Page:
After analyzed the Samsung Galaxy Note 7 by the Engineers over at Instrumental Technologies and revealed the exact reason why the phone’s battery exploded.
Due to put things into simple terms, the Samsung Galaxy Note 7 failed due to improper tolerances. In engineering and manufacturing, tolerance is the acceptable deviation in any magnitude, so in this case the space between objects. This is to ensure a good fit manufacturing, to ensure product reliability and safety or to compensate for variation in component size when under different thermal (or other) loads. In simple terms, tolerances are in place to ensure that a device works within its intended specifications.
Traditionally when the dimensions of a component move beyond a certain tolerance when they are under thermal loads (become too big or too small when they are hot or cold), they are rejected or marked as non-compliant. In the case of the Samsung Galaxy Note 7, the battery was placed into the with very close tolerances, with the battery being as close as 0.1mm to the rest of the phone in some cases never further than 0.5mm fro the edge of the batteries CNC-machined battery pocket.
When the phone goes under load several parts of the phone increase slightly in size, including the battery, which means the phone was able to exert pressure on the battery & allowing the battery’s positive cell layer and negative cell layer to be squeezed closely together. When this happens the insulation material between these two layers becomes useless and energy can be fed from one layer to the other, causing a ramp up in temperatures and a huge fire-risk.
The reason of failure of the Samsung Galaxy Note 7 was due to Samsung placing a large battery into a compact space, leaving minimal design tolerances in the X and Y axis (Less than 0.1mm in places) and almost no room in the Z-axis where a typical allowance for a battery is 10%.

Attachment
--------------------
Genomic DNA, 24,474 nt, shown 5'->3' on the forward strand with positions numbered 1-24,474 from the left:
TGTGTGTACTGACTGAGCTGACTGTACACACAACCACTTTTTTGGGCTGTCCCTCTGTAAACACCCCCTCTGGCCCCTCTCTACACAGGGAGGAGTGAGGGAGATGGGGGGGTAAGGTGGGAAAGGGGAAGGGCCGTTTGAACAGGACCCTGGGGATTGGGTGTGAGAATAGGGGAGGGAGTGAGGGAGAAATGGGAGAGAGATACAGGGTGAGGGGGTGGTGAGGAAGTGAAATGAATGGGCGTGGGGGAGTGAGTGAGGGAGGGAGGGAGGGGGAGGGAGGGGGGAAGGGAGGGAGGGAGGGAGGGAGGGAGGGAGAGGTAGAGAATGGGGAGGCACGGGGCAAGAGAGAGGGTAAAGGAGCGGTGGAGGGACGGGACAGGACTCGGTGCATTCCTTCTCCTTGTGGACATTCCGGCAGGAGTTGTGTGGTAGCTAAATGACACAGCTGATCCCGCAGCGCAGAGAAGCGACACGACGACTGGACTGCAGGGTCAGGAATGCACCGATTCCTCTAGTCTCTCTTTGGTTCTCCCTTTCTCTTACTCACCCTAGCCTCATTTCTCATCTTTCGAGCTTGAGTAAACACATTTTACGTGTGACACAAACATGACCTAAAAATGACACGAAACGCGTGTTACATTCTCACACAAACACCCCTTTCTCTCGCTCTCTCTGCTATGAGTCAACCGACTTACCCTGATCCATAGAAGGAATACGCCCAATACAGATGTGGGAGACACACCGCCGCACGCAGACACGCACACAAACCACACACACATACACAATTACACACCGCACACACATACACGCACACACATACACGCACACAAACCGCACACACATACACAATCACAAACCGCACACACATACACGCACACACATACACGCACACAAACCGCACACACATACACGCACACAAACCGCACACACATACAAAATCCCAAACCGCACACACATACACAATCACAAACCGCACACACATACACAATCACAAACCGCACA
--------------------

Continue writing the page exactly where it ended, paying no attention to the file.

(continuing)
Samsung uses a 3,500mAh battery for the Note 7 to give it a competitive battery life, though it is thought that this would have lead to failure even if the “explosion” issues didn’t occur. Over time the battery in the phone would have expanded, resulting in a phone which would have warped and changed its shape as a result, which again is a negative outcome for Galaxy Note 7 users.
Instrumental Technologies deemed that the Samsung Galaxy Note 7 would need to use a battery that was smaller than both the Galaxy Note 5 and iPhone 7 Plus which will be safe for use, making the devices’ battery life short and not competitive in the modern marketplace. In the eyes of the engineers at Instrumental Technologies, the design of the Note 7 has “no competitive salvageable design”, effectively making the phones design a dead weight for Samsung.